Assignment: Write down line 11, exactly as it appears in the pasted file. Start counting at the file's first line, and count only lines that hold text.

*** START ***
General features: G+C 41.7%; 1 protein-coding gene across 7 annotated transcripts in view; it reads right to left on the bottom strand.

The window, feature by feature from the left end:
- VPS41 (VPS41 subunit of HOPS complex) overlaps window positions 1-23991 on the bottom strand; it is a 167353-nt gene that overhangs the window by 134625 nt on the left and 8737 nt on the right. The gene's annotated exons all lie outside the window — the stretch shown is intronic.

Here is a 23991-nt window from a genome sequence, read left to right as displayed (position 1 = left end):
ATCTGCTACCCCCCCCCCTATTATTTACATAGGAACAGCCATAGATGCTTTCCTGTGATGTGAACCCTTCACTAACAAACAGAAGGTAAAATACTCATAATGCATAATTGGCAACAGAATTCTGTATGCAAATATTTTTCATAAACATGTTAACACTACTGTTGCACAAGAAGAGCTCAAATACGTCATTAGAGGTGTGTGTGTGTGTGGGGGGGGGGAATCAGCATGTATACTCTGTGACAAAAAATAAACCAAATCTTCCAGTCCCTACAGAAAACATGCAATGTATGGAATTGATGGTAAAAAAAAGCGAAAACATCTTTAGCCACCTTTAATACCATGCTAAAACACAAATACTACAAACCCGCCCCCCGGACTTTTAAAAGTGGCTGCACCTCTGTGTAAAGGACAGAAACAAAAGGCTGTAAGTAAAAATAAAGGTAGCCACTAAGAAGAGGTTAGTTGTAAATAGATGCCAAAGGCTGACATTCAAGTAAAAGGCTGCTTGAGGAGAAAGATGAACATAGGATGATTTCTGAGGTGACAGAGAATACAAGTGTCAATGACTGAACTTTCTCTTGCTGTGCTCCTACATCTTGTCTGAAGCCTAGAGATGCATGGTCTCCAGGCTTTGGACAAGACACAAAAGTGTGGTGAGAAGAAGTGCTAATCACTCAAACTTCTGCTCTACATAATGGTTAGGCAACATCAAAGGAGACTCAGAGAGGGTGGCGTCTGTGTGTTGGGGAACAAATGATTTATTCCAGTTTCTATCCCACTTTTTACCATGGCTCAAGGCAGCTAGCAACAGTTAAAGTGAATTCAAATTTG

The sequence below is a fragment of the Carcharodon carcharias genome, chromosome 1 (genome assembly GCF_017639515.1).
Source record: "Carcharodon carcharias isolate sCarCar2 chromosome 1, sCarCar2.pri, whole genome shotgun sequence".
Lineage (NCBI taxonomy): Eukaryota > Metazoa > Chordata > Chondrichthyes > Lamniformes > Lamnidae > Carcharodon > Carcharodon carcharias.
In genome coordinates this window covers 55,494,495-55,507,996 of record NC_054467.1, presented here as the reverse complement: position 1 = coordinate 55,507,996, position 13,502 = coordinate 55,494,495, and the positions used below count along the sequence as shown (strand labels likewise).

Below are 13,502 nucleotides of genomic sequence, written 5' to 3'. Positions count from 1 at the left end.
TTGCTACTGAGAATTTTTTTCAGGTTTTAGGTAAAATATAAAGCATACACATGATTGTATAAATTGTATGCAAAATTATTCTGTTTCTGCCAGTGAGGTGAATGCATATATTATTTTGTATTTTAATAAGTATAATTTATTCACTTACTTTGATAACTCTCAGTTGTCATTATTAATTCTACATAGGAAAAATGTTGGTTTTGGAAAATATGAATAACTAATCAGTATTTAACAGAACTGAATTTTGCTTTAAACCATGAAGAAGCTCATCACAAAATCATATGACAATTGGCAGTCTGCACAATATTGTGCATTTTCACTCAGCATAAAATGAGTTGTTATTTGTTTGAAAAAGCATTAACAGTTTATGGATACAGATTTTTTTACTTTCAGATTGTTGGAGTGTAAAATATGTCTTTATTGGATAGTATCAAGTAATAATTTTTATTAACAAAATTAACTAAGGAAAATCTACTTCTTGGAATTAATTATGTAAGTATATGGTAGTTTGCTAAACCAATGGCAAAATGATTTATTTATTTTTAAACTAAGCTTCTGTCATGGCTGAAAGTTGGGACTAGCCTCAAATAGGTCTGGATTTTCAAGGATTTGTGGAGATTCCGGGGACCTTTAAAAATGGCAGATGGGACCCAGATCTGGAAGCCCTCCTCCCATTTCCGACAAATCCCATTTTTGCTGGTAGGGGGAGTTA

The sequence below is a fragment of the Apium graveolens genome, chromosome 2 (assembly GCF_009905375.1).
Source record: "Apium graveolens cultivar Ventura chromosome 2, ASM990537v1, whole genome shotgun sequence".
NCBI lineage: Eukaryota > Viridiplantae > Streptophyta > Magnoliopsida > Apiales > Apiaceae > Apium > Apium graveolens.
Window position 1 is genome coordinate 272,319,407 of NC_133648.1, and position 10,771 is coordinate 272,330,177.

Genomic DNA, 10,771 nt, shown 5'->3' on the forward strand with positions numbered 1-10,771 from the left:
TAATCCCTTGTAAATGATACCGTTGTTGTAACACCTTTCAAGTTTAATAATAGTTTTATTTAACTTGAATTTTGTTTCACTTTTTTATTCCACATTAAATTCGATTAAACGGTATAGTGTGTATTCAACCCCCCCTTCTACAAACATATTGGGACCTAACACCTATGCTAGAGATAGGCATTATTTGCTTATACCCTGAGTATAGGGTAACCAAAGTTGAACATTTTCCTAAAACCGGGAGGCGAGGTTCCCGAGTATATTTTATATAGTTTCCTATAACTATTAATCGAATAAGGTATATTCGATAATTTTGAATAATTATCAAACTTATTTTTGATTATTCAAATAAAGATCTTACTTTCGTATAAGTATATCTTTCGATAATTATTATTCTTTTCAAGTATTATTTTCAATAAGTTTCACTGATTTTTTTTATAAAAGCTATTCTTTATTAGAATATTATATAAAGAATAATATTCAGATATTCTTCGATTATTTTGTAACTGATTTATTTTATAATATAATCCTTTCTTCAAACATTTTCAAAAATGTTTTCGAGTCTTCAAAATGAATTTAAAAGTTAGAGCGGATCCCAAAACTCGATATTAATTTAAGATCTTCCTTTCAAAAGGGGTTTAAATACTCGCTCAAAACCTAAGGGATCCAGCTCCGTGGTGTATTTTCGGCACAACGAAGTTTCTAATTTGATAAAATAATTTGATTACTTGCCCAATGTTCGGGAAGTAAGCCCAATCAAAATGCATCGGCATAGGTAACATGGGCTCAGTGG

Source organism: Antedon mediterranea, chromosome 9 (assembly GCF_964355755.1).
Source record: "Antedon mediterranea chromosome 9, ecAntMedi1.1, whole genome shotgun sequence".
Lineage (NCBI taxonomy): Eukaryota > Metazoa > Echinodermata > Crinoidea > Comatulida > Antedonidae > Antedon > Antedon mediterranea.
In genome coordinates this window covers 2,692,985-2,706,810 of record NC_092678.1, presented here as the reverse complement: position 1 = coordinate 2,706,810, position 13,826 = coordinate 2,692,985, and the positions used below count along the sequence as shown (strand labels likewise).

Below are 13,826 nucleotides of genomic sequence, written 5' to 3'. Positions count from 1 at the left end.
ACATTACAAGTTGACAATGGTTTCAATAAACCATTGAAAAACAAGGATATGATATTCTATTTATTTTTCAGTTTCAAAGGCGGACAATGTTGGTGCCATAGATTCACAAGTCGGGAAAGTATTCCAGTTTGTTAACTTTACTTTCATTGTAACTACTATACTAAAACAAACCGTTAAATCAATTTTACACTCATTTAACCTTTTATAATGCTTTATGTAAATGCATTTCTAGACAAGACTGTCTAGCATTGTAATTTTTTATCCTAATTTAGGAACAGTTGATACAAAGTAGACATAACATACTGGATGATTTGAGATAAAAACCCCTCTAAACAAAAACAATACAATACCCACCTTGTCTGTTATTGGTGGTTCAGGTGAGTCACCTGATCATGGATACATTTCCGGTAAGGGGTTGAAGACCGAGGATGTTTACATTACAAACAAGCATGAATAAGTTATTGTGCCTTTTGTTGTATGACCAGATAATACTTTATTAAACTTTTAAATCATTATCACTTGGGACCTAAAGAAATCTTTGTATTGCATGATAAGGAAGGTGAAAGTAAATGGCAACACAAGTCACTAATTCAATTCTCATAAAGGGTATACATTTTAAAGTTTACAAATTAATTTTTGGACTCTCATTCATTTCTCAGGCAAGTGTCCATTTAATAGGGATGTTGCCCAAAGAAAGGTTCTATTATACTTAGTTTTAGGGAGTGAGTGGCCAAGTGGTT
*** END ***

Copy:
TTGCTACTGAGAATTTTTTTCAGGTTTTAGGTAAAATATAAAGCATACACATGATTGTATAAATTGTATGCAAAATTATTCTGTTTCTGCCAGTGAGGTGAATGCATATATTATTTTGTATTTTAATAAGTATAATTTATTCACTTACTTTGATAACTCTCAGTTGTCATTATTAATTCTACATAGGAAAAATGTTGGTTTTGGAAAATATGAATAACTAATCAGTATTTAACAGAACTGAATTTTGCTTTAAACCATGAAGAAGCTCATCACAAAATCATATGACAATTGGCAGTCTGCACAATATTGTGCATTTTCACTCAGCATAAAATGAGTTGTTATTTGTTTGAAAAAGCATTAACAGTTTATGGATACAGATTTTTTTACTTTCAGATTGTTGGAGTGTAAAATATGTCTTTATTGGATAGTATCAAGTAATAATTTTTATTAACAAAATTAACTAAGGAAAATCTACTTCTTGGAATTAATTATGTAAGTATATGGTAGTTTGCTAAACCAATGGCAAAATGATTTATTTATTTTTAAACTAAGCTTCTGTCATGGCTGAAAGTTGGGACTAGCCTCAAATAGGTCTGGATTTTCAAGGATTTGTGGAGATTCCGGGGACCTTTAAAAATGGCAGATGGGACCCAGATCTGGAAGCCCTCCTCCCATTTCCGACAAATCCCATTTTTGCTGGTAGGGGGAGTTA